Features: Successful Retail Strategies

Mar
2009

A Must-See Grows In Brooklyn

An unconventional approach to service makes this city store stand out from the rest



By Melissa Arkin
Photographs by Ilona Lieberman


If you “Google” Brooklyn EyeWorks Optical, you will find yourself in an electronic sea of customer reviews. These reviews have been posted on a variety of web sites and there are well over a hundred of them. There is a prevailing tone among them of something deeper than satisfaction, often bordering on elation, mixed with some degree of disbelief of the quality of service. One reviewer writes, “Pros: honesty, unparalleled professionalism, relaxed & charming ambience & so much more. Cons: none whatsoever.” Another: “I had to agree when [owner] Dan said, ‘Isn’t this the most fun you’ve ever had picking out glasses!’” Yet another: “I never write reviews, but I highly recommend this store.” And so on.

For all the praise they’ve been getting on the Internet, owner Dan Maldonado and the staff at Brooklyn EyeWorks must be doing something right. The Park Slope, Brooklyn practice has been in business for three years, establishing long-lasting bonds with their customers for just as long. “We view every customer as a long-term relationship, not as a transaction,” says Maldonado.

Building these relationships often includes some unconventional business strategies that go beyond store hours and sometimes beyond the confines of the store itself. “We offer a few off-beat services for free,” he says. “We personally deliver glasses or contacts to our patients’ homes after hours. We also make house calls with about 100 frames in tow. We take pictures of clients during their frame selection and email them pictures to preview. If you can’t come to us, we’ll go to you. Everyone is extremely busy these days. If I can simplify your life, why not?”

As with any good relationship, Brooklyn EyeWorks makes sure to keep the lines of communication open with customers year-round. “After every sale we personally write each patient a thank you card,” says Maldonado. “Then, instead of sending out recall cards we mail out seasonal cards four times a year. It may sound costly but it really isn’t when you consider that it costs more to get a new patient than to cultivate your existing patient base for repeat business and referrals.”

Since many referrals have been Internet-based word-of-mouth—something that is also evident from the ‘I just had to see what all the buzz was about’-type testimonials—the clientele extends beyond the direct vicinity of the New York neighborhood of Park Slope. “In the beginning, my thoughts were on location, location, location so I set up shop in a high-end neighborhood of Brooklyn,” says Maldonado. “Now 20 percent of our clients are locals and the others are from the surrounding borders.”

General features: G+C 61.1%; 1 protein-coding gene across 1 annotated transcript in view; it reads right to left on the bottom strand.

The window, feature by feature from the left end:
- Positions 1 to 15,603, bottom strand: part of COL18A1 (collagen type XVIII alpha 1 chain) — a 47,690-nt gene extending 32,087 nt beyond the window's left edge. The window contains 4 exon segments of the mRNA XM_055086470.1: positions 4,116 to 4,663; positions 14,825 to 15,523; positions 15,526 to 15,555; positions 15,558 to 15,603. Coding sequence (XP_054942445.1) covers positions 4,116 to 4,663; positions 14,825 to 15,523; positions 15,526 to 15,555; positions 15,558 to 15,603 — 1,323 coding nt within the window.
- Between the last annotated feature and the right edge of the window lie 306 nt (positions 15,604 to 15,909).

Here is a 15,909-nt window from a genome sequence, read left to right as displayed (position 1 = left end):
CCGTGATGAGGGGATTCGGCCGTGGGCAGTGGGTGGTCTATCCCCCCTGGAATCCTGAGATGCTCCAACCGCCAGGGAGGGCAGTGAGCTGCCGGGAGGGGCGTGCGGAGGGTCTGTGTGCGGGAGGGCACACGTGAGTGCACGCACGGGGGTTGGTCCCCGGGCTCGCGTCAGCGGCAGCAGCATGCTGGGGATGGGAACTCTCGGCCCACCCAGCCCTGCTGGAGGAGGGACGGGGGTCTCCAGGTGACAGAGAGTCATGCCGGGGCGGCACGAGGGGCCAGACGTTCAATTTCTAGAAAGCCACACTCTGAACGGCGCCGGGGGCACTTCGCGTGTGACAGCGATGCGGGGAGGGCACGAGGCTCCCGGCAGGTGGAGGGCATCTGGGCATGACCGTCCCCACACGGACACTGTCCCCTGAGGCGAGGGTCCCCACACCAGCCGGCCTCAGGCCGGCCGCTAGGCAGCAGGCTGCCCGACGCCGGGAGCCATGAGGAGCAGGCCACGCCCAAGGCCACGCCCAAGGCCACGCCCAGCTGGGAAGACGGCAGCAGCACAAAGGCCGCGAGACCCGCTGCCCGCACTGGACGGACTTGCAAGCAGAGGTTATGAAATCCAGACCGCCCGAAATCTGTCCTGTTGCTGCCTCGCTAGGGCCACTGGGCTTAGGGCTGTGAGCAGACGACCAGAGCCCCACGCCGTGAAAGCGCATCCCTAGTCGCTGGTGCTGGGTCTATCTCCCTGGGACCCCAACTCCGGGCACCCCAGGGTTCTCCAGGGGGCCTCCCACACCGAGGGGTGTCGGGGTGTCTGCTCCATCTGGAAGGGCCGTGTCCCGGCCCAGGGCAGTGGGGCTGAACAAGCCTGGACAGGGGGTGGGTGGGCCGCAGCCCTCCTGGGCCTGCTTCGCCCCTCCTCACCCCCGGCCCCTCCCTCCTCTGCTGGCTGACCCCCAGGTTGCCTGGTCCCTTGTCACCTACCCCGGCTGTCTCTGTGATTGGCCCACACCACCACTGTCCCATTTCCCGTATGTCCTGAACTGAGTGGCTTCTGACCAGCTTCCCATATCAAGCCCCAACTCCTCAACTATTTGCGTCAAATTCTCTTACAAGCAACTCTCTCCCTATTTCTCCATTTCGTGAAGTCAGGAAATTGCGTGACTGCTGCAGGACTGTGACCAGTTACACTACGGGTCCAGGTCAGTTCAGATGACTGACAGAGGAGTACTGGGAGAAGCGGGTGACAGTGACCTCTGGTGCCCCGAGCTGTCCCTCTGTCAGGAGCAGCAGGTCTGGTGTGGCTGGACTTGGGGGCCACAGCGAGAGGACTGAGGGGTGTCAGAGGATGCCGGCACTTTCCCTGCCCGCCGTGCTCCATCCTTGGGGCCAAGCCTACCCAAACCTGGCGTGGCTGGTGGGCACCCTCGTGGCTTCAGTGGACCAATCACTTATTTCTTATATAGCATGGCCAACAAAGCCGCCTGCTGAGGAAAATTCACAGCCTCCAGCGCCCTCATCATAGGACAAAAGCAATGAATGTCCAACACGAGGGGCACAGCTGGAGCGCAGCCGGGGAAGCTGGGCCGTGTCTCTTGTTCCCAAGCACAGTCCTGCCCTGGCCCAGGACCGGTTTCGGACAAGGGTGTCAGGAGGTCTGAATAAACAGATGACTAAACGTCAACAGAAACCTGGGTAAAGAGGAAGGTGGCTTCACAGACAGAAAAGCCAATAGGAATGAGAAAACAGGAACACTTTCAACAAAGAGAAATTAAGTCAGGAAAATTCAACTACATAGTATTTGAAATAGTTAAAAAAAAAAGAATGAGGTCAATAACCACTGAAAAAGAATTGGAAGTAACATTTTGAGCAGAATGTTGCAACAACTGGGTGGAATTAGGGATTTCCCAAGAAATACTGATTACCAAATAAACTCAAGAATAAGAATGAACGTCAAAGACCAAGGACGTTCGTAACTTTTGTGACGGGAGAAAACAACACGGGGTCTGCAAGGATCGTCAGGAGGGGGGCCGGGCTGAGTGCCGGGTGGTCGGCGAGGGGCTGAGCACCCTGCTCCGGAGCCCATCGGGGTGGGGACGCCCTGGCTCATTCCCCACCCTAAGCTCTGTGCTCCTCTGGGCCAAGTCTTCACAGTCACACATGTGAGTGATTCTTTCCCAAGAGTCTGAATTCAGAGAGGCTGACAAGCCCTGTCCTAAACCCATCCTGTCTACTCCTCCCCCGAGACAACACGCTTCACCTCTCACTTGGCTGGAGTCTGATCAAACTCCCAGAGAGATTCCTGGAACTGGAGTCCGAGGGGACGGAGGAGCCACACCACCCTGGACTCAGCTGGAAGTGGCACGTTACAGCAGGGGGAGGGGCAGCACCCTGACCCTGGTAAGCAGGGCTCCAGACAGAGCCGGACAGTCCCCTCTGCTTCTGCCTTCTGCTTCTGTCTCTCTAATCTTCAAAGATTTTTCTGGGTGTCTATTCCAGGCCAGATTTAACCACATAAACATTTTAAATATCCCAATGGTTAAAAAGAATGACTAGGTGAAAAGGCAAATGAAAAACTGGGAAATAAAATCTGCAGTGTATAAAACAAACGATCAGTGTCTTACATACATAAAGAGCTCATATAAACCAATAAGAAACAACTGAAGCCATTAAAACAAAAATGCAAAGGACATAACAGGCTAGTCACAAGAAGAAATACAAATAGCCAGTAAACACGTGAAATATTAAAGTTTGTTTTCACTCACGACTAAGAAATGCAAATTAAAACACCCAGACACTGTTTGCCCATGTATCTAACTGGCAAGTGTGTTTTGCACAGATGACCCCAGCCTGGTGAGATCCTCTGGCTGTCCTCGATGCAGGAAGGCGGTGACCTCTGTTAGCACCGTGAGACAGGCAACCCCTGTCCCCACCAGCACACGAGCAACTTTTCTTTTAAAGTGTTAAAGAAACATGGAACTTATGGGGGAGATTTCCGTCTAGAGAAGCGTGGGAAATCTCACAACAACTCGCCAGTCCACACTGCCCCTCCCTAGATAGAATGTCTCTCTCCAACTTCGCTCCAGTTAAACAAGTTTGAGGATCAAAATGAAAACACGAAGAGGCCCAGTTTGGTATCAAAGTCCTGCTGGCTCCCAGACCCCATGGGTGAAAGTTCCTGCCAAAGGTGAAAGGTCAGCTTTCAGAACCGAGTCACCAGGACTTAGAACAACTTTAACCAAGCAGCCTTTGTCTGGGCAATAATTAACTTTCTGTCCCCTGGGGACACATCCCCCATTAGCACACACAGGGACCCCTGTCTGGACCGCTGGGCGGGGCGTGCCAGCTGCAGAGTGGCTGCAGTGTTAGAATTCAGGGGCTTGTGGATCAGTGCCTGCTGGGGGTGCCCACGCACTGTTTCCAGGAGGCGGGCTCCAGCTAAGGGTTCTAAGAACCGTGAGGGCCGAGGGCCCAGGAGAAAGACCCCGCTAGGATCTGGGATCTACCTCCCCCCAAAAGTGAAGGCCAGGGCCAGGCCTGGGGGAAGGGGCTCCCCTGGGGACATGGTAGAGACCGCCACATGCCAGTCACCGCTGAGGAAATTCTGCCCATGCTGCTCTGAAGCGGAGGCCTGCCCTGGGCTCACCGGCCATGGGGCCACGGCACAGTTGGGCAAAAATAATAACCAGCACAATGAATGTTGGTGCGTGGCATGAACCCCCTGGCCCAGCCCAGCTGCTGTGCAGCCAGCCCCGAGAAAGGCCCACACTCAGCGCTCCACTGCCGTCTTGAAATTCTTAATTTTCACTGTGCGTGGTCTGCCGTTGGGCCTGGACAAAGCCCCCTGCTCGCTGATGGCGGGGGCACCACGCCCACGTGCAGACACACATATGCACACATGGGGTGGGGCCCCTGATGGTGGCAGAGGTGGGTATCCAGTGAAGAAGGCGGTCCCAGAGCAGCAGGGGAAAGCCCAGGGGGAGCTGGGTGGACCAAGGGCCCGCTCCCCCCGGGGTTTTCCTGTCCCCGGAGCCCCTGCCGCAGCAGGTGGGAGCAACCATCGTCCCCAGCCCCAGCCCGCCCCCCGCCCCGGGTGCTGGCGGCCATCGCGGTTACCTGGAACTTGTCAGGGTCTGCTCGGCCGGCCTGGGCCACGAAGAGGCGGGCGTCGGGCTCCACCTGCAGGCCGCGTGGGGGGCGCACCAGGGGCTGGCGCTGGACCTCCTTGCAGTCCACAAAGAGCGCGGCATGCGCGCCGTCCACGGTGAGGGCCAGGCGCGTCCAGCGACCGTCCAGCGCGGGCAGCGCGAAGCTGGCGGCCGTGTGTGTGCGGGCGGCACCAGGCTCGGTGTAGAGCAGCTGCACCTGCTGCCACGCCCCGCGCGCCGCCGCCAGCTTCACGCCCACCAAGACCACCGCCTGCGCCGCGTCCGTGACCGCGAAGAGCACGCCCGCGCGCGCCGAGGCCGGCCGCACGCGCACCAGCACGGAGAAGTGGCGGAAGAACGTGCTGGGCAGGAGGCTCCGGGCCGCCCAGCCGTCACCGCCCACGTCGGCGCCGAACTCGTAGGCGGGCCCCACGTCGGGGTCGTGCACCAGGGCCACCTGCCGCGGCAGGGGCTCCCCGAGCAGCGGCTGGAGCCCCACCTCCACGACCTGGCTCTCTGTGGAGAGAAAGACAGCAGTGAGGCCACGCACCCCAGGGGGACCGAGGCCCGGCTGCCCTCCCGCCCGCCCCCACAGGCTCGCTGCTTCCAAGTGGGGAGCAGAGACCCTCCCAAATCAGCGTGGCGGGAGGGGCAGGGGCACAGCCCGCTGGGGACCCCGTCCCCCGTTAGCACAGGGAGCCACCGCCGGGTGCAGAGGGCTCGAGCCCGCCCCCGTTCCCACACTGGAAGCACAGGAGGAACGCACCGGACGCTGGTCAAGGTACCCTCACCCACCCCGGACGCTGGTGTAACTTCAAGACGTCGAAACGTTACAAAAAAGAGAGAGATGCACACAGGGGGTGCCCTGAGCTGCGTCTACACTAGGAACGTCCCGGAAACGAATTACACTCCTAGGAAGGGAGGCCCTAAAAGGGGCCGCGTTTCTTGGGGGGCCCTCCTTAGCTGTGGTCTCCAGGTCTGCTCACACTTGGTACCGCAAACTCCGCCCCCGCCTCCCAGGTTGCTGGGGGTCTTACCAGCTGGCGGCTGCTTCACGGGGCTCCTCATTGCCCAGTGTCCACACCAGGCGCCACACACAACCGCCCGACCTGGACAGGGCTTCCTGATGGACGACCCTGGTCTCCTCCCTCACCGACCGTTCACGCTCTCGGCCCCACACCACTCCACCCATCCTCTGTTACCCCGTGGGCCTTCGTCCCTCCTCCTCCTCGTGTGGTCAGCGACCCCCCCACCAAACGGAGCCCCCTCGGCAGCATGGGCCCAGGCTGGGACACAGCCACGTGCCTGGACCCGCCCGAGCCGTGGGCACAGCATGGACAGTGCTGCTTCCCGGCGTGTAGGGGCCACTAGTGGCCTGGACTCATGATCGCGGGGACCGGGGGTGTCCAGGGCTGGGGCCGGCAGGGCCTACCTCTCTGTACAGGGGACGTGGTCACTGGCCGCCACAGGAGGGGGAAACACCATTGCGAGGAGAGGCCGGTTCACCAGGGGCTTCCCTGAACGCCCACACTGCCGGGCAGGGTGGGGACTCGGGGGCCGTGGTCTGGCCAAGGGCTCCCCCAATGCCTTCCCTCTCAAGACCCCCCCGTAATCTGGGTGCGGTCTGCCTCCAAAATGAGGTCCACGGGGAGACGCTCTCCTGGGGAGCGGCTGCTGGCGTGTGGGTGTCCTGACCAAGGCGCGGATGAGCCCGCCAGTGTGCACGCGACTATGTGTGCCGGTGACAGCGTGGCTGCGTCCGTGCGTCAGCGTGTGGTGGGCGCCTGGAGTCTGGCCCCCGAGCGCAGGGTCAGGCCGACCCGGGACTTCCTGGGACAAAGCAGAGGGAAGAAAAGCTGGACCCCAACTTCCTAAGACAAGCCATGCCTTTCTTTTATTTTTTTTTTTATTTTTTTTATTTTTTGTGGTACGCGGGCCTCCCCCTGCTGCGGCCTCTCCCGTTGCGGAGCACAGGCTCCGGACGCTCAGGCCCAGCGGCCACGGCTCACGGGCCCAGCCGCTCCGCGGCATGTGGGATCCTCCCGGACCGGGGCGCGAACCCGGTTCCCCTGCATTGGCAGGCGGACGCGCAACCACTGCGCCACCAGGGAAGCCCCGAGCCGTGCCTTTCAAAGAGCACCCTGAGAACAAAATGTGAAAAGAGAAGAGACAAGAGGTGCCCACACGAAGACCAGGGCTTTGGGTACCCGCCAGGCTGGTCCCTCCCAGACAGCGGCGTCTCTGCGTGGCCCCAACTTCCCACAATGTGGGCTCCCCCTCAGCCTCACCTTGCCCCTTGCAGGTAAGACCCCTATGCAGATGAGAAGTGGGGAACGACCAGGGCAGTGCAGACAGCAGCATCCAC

From the very beginning Maldonado knew that setting Brooklyn EyeWorks apart from the nearby competition would be the key to his success. “I learned through my market research that this area was swarming with optical shops, with at least 17 in my area,” he says. “So I knew that I had to do things very differently to get market share. There are a lot of great optical shops, but very few exceptional ones, especially when it comes to dealing with the customers after the sale. Zig Ziglar, one of my favorite [noted motivational] speakers would always say, ‘You can have anything in life that you want if you help enough other people get what they want.’ That has been the base of Brooklyn EyeWorks since day one.”

Giving people what they want is what the Park Slope store does best and their wide variety of frames reflects that. Despite the location in the affluent Brooklyn neighborhood, the frame selection doesn’t center around high fashion designer labels. “Although we offer the usual suspects of name brand frames, we generally focus less on name brands and more on style,” explains Maldonado. “Seventy-five percent of our frames are high-end from small distributors in the U.S. and Europe.” An eclectic mix of brands includes Cynthia Rowley, Christian Dior and Kio Yamato.

The online reviewers, a fan base of sorts, seems dazzled with Brooklyn EyeWorks, from the customer service to store design to the frame selection, but the adoration hasn’t interfered with Maldonado’s humility. “We offer a full money back guarantee,” he says. “If we didn’t earn it, we don’t deserve it.” But with this location in full swing and plans to open a second in the works, the general consensus is that they are indeed earning it.

 

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